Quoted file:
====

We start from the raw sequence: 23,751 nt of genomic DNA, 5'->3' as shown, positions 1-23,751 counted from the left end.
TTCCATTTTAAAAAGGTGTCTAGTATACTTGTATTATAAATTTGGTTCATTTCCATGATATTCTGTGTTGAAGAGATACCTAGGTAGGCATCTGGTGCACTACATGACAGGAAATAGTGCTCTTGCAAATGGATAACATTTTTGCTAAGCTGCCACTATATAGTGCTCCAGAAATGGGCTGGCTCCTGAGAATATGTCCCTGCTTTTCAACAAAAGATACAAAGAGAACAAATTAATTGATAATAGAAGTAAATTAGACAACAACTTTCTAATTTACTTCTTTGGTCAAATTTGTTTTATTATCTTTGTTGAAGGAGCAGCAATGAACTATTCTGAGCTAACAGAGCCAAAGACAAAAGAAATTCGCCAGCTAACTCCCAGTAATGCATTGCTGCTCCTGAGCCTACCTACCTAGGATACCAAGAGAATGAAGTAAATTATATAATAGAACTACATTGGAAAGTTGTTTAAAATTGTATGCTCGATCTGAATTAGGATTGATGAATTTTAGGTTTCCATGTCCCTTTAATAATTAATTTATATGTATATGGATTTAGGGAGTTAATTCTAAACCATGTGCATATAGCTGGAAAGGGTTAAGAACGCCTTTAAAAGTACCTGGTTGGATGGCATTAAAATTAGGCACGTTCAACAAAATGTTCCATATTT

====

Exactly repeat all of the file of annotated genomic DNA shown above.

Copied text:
We start from the raw sequence: 23,751 nt of genomic DNA, 5'->3' as shown, positions 1-23,751 counted from the left end.
TTCCATTTTAAAAAGGTGTCTAGTATACTTGTATTATAAATTTGGTTCATTTCCATGATATTCTGTGTTGAAGAGATACCTAGGTAGGCATCTGGTGCACTACATGACAGGAAATAGTGCTCTTGCAAATGGATAACATTTTTGCTAAGCTGCCACTATATAGTGCTCCAGAAATGGGCTGGCTCCTGAGAATATGTCCCTGCTTTTCAACAAAAGATACAAAGAGAACAAATTAATTGATAATAGAAGTAAATTAGACAACAACTTTCTAATTTACTTCTTTGGTCAAATTTGTTTTATTATCTTTGTTGAAGGAGCAGCAATGAACTATTCTGAGCTAACAGAGCCAAAGACAAAAGAAATTCGCCAGCTAACTCCCAGTAATGCATTGCTGCTCCTGAGCCTACCTACCTAGGATACCAAGAGAATGAAGTAAATTATATAATAGAACTACATTGGAAAGTTGTTTAAAATTGTATGCTCGATCTGAATTAGGATTGATGAATTTTAGGTTTCCATGTCCCTTTAATAATTAATTTATATGTATATGGATTTAGGGAGTTAATTCTAAACCATGTGCATATAGCTGGAAAGGGTTAAGAACGCCTTTAAAAGTACCTGGTTGGATGGCATTAAAATTAGGCACGTTCAACAAAATGTTCCATATTT